A little off base: Abbey Gardens is perfect day at the ruins
Stars and Stripes March 12, 2008
BURY ST. EDMUNDS — Ever get the sick feeling you just made a terribly impulsive move? What if it took you 20 years to make amends?
That was the case for medieval peasants who lived inside the walls of the Bury St. Edmunds Abbey, a Benedictine monastery that held the remains of St. Edmund. In 1327 they tore down the heavily fortified wall that protected the abbey from the marauding hordes that roamed the East Anglia countryside.
Twenty years later, they rebuilt the wall. One can only wonder what sort of internal discontent prompted the move to destroy the wall, and the depth of collective soul-searching that followed when the abbey was threatened.
Today, however, the only danger lurking around the abbey is from rowdy adolescents with squirt guns and from ice cream queues that won’t let up.
Contemporary visitors to what is now known as the Abbey Gardens will find a flower garden to rival any in the region, a playground where children can scamper away an afternoon and the historic ruins of the monastery.
The flower gardens rotate throughout the year, culminating in a summer floral extravaganza. The playground may be a bit rough around the edges, but it has enough variety in diversion to keep children ages 3 to 12 entertained.
And the ruins, which include columns that climb into the Suffolk sky, stand as a testimony to the durability of early English craftsmanship.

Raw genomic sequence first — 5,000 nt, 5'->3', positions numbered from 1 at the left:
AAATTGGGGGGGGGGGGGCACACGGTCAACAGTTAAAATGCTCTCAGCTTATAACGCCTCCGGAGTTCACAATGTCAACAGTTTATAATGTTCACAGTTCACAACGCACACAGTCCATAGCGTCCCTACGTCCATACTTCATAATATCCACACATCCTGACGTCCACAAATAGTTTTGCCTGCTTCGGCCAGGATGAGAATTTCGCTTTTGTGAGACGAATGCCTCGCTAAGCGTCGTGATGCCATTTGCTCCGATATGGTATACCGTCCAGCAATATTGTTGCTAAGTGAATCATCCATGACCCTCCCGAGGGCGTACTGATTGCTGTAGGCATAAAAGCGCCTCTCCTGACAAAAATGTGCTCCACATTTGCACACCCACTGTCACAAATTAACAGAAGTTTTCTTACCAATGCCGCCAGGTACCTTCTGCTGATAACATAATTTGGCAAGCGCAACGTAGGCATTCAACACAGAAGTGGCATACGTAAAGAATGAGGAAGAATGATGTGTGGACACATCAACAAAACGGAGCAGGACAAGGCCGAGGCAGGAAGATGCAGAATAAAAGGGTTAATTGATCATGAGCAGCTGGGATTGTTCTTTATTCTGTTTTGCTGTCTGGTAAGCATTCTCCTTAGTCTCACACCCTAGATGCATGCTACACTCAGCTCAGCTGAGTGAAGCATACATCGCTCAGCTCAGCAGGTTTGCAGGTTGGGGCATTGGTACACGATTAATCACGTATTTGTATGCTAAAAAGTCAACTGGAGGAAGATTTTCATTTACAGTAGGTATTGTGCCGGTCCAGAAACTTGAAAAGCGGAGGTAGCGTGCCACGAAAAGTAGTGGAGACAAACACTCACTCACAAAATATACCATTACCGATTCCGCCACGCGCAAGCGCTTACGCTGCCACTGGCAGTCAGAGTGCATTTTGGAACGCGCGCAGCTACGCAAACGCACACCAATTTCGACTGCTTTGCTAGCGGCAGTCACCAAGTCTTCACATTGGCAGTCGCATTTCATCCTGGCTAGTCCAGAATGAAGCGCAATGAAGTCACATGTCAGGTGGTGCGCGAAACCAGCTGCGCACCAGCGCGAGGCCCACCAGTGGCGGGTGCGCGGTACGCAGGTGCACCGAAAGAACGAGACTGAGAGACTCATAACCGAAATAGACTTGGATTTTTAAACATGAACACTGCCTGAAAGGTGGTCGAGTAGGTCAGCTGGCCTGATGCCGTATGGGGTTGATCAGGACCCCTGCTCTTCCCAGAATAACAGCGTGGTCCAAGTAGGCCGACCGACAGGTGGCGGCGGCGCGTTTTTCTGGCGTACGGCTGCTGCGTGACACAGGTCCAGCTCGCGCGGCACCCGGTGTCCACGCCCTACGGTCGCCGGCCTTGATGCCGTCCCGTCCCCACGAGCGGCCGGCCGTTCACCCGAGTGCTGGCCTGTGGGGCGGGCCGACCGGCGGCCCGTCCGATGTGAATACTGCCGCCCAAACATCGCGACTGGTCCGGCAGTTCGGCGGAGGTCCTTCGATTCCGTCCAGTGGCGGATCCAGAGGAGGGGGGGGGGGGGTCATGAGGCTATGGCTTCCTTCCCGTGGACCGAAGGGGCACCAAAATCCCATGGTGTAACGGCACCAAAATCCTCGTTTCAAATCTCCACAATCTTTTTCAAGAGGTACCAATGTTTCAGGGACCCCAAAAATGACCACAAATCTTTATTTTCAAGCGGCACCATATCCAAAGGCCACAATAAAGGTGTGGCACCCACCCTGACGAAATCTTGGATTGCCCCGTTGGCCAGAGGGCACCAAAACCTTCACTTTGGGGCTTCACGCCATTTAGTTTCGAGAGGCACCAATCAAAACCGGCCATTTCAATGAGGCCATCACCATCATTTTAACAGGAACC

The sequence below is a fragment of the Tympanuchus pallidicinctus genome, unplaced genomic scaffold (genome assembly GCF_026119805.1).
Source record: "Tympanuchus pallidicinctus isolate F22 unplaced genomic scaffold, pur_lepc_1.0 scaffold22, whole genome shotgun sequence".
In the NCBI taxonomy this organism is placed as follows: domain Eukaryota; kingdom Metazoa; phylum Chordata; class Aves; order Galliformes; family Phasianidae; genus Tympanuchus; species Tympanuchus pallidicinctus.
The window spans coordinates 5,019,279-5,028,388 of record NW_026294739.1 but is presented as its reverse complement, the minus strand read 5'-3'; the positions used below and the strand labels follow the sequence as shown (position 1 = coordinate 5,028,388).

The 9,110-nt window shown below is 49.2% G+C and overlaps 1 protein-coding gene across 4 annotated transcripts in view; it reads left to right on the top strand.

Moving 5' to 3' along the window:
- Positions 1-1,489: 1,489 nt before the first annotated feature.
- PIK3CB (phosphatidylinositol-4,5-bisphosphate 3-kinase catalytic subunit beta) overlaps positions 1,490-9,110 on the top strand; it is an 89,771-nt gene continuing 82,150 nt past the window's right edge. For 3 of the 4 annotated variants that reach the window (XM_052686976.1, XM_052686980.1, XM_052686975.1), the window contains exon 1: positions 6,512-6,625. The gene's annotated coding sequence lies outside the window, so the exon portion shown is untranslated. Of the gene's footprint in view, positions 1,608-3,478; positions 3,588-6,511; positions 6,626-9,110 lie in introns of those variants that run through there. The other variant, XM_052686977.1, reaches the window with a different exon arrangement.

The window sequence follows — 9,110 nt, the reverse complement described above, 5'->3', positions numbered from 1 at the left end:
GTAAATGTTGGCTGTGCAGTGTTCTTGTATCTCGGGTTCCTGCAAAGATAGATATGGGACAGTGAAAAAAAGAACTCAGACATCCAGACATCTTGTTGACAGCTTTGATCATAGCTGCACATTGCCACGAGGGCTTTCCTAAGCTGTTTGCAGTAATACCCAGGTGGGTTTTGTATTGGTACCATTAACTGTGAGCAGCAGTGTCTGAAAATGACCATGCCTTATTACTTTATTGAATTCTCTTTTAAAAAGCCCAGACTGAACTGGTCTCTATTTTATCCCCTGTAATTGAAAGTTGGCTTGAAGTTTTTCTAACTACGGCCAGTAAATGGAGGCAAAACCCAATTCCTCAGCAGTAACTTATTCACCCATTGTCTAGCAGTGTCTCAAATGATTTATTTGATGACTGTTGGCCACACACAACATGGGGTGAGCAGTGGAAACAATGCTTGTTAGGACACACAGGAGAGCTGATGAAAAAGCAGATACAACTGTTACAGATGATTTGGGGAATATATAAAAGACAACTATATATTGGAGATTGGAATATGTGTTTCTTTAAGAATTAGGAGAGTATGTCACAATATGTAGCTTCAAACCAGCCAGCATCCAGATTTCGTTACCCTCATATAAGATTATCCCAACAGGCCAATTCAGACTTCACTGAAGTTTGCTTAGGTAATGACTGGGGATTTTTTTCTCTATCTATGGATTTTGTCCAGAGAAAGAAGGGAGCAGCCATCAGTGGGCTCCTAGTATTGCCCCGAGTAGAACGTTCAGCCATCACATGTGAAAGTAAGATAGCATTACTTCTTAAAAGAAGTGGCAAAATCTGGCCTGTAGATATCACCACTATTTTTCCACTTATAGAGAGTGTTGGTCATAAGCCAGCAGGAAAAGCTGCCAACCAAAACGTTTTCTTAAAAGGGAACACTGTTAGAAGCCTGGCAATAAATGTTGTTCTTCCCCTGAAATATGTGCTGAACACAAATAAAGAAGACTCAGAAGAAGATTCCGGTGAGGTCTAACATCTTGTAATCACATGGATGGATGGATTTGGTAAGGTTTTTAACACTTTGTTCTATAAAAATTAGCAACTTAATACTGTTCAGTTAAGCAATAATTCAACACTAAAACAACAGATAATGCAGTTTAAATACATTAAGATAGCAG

The River Lark runs through the abbey, and it is there that visitors will find scores of ducks eager for a nibble of stale bread.
The abbey is the cultural heart of Bury St. Edmunds, and each day hundreds of townspeople take a short break with a walk amid the ruins and flowers. But you can also hear scores of foreign languages from visitors as it attracts a fair share of tourists who value the combination of history and nature.
For American visitors from the local Air Force community, the gardens are easy to find. Follow A1101 toward the five-points roundabout and then toward Bury St. Edmunds. Once in town, follow the brown signs toward the historic city center.
When you spot the 700-year-old stone wall, you’ve arrived. Pay to park in the nearby parking lot, and take your time enjoying one of Suffolk’s treasures.
Location: Angel Hill in central Bury St. Edmunds.
Hours: Vary by day, but normally sunrise to sunset.
Clientele: Scores of locals and history-minded tourists.